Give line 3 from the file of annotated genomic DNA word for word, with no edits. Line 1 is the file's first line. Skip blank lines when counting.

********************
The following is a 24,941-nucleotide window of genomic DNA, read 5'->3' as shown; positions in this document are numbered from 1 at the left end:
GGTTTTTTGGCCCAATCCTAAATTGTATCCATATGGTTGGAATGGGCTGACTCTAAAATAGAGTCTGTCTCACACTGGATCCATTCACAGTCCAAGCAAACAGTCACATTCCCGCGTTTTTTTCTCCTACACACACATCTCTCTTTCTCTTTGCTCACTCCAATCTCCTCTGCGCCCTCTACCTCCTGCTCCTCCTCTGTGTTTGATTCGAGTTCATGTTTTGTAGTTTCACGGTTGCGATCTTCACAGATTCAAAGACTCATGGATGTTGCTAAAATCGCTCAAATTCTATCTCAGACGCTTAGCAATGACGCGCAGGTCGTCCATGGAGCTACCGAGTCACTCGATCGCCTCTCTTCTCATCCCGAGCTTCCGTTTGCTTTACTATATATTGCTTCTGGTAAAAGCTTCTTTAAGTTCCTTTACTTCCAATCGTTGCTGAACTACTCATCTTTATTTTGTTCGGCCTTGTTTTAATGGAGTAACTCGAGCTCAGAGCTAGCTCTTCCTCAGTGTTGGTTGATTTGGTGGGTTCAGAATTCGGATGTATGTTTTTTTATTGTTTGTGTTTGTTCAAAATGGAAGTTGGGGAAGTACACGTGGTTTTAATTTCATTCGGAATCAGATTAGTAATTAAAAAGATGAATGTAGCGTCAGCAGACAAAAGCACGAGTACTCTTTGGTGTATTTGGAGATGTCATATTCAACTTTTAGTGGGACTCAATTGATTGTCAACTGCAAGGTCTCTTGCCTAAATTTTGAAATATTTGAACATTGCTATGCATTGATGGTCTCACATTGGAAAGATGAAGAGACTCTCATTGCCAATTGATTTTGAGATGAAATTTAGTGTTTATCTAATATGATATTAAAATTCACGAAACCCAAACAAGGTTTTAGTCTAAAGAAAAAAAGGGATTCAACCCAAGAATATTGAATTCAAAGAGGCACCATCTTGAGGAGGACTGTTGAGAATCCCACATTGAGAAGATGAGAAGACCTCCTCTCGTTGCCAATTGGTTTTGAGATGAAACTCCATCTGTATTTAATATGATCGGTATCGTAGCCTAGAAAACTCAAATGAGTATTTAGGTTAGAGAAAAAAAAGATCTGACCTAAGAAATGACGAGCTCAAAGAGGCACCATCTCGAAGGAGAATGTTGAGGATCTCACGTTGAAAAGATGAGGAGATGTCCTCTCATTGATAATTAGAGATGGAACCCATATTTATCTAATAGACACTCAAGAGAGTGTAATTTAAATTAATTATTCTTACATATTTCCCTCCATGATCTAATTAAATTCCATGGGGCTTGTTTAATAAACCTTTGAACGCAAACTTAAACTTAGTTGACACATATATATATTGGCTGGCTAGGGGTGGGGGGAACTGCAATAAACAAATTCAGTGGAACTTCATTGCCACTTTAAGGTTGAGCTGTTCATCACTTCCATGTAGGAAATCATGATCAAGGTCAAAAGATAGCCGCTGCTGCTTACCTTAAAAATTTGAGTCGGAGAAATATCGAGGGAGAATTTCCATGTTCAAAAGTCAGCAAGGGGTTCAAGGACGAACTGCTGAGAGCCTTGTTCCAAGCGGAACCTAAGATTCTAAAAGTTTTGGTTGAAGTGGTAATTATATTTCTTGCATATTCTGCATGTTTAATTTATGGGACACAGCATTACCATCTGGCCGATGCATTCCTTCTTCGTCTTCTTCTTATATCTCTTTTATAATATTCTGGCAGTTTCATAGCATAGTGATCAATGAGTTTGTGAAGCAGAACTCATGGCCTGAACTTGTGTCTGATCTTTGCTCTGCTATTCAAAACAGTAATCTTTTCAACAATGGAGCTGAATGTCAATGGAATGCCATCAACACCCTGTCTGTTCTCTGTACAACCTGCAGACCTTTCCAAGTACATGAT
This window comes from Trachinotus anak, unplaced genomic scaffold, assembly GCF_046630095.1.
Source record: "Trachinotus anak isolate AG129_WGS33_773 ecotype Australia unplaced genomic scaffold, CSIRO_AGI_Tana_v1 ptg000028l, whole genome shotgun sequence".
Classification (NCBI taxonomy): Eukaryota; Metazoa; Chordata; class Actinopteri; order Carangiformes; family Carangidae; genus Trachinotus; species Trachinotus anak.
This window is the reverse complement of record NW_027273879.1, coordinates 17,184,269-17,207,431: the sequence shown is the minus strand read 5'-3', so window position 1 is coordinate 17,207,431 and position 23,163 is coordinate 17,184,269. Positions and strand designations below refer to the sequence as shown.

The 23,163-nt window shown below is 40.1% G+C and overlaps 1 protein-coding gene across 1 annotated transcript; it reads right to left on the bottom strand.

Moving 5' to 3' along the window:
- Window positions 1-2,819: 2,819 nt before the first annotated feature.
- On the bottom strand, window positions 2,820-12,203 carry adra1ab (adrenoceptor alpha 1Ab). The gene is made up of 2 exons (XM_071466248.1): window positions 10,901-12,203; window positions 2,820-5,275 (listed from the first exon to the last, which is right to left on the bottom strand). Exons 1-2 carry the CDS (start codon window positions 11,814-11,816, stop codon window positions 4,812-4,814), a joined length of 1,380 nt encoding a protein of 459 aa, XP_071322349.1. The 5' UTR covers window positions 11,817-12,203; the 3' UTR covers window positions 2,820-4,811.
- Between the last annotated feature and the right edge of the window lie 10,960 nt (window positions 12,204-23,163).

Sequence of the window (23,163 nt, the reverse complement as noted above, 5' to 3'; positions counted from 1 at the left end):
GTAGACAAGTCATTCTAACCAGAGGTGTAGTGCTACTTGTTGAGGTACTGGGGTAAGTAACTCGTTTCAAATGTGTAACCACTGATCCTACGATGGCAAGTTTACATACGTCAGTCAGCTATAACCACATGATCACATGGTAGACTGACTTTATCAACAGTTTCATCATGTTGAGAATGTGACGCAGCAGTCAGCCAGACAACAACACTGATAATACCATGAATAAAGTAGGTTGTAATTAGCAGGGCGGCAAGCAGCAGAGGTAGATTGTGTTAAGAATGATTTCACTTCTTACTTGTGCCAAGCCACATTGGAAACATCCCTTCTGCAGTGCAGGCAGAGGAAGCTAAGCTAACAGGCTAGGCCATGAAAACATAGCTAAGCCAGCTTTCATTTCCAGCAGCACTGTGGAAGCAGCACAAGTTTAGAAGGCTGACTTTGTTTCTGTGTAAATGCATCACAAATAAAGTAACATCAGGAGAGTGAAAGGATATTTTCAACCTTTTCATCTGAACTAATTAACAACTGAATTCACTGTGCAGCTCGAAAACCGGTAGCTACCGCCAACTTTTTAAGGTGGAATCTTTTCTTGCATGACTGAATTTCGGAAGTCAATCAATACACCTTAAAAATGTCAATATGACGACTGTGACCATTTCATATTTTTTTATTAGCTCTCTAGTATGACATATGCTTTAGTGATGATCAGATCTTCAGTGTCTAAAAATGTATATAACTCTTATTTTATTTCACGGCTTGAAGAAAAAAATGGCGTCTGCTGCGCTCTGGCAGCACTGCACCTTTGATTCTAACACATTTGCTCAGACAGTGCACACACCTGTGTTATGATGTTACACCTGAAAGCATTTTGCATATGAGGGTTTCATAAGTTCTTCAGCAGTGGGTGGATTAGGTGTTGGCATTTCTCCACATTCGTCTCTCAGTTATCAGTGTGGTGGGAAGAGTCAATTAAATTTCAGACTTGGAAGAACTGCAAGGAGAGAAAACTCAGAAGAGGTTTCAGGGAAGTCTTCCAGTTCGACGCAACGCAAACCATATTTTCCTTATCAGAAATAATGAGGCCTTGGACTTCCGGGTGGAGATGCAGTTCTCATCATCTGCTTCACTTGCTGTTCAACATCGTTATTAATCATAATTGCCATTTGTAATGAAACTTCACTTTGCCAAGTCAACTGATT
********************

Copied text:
This window comes from Trachinotus anak, unplaced genomic scaffold, assembly GCF_046630095.1.